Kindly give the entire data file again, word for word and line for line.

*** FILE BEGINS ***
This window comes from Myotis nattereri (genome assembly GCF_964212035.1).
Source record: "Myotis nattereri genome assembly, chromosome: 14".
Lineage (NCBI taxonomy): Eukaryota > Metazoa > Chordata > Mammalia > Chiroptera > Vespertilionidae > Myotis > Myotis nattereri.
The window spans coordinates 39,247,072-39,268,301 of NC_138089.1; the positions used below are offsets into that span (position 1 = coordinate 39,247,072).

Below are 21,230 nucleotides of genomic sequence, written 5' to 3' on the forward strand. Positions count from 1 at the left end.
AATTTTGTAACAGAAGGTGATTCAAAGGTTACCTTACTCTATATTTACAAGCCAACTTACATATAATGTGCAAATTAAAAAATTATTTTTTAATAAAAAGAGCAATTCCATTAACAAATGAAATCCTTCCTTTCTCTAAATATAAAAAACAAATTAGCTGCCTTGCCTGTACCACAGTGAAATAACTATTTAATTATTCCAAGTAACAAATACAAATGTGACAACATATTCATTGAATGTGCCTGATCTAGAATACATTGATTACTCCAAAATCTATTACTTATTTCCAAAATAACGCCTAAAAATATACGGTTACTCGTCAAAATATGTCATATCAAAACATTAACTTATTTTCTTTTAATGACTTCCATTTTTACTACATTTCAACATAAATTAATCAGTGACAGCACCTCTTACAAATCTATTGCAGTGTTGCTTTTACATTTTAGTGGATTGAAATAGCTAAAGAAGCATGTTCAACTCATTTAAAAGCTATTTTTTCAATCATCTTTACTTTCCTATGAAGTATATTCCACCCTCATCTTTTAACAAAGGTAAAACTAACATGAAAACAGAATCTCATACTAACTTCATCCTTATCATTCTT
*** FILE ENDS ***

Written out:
This window comes from Myotis nattereri (genome assembly GCF_964212035.1).
Source record: "Myotis nattereri genome assembly, chromosome: 14".
Lineage (NCBI taxonomy): Eukaryota > Metazoa > Chordata > Mammalia > Chiroptera > Vespertilionidae > Myotis > Myotis nattereri.
The window spans coordinates 39,247,072-39,268,301 of NC_138089.1; the positions used below are offsets into that span (position 1 = coordinate 39,247,072).

Below are 21,230 nucleotides of genomic sequence, written 5' to 3' on the forward strand. Positions count from 1 at the left end.
AATTTTGTAACAGAAGGTGATTCAAAGGTTACCTTACTCTATATTTACAAGCCAACTTACATATAATGTGCAAATTAAAAAATTATTTTTTAATAAAAAGAGCAATTCCATTAACAAATGAAATCCTTCCTTTCTCTAAATATAAAAAACAAATTAGCTGCCTTGCCTGTACCACAGTGAAATAACTATTTAATTATTCCAAGTAACAAATACAAATGTGACAACATATTCATTGAATGTGCCTGATCTAGAATACATTGATTACTCCAAAATCTATTACTTATTTCCAAAATAACGCCTAAAAATATACGGTTACTCGTCAAAATATGTCATATCAAAACATTAACTTATTTTCTTTTAATGACTTCCATTTTTACTACATTTCAACATAAATTAATCAGTGACAGCACCTCTTACAAATCTATTGCAGTGTTGCTTTTACATTTTAGTGGATTGAAATAGCTAAAGAAGCATGTTCAACTCATTTAAAAGCTATTTTTTCAATCATCTTTACTTTCCTATGAAGTATATTCCACCCTCATCTTTTAACAAAGGTAAAACTAACATGAAAACAGAATCTCATACTAACTTCATCCTTATCATTCTT